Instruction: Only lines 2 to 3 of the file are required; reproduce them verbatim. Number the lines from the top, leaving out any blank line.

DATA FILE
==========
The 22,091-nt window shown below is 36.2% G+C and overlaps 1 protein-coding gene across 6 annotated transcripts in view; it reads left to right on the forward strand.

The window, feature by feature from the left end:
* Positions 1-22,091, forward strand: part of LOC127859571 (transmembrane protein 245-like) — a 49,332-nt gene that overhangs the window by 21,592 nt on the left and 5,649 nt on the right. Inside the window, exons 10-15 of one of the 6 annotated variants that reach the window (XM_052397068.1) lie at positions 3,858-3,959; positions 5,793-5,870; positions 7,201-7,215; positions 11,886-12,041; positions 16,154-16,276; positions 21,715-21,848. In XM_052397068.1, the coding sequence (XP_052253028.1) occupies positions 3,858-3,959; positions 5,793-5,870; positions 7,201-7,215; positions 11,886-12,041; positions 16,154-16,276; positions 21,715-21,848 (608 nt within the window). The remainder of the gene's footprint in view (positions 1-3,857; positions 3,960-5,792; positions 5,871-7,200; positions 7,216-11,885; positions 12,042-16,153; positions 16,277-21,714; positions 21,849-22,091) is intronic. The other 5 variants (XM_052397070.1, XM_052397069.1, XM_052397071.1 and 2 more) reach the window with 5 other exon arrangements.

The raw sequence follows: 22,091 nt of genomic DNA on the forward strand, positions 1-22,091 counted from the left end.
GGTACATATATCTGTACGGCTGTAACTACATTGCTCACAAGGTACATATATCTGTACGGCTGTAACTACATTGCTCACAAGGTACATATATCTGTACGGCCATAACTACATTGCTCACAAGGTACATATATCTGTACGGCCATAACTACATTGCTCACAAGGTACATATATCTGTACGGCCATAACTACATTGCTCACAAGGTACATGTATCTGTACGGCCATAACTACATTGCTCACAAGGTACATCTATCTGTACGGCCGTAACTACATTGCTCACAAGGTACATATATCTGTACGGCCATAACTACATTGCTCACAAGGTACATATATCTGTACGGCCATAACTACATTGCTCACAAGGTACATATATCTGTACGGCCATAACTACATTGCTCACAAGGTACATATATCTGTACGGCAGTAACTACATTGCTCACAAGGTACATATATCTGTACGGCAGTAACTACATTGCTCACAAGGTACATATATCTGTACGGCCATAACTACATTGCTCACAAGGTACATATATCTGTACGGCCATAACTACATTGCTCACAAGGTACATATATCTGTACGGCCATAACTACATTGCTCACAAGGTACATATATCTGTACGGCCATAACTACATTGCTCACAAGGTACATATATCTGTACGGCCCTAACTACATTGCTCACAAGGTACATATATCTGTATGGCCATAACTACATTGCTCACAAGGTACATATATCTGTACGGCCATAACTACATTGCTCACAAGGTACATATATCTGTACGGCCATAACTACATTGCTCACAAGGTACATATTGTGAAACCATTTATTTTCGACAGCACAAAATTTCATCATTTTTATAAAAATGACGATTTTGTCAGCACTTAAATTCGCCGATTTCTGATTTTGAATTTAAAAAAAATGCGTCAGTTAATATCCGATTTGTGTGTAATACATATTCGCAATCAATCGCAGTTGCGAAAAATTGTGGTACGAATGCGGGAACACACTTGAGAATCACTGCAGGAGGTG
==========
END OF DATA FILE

The window, feature by feature from the left end:
* Positions 1-22,091, forward strand: part of LOC127859571 (transmembrane protein 245-like) — a 49,332-nt gene that overhangs the window by 21,592 nt on the left and 5,649 nt on the right. Inside the window, exons 10-15 of one of the 6 annotated variants that reach the window (XM_052397068.1) lie at positions 3,858-3,959; positions 5,793-5,870; positions 7,201-7,215; positions 11,886-12,041; positions 16,154-16,276; positions 21,715-21,848. In XM_052397068.1, the coding sequence (XP_052253028.1) occupies positions 3,858-3,959; positions 5,793-5,870; positions 7,201-7,215; positions 11,886-12,041; positions 16,154-16,276; positions 21,715-21,848 (608 nt within the window). The remainder of the gene's footprint in view (positions 1-3,857; positions 3,960-5,792; positions 5,871-7,200; positions 7,216-11,885; positions 12,042-16,153; positions 16,277-21,714; positions 21,849-22,091) is intronic. The other 5 variants (XM_052397070.1, XM_052397069.1, XM_052397071.1 and 2 more) reach the window with 5 other exon arrangements.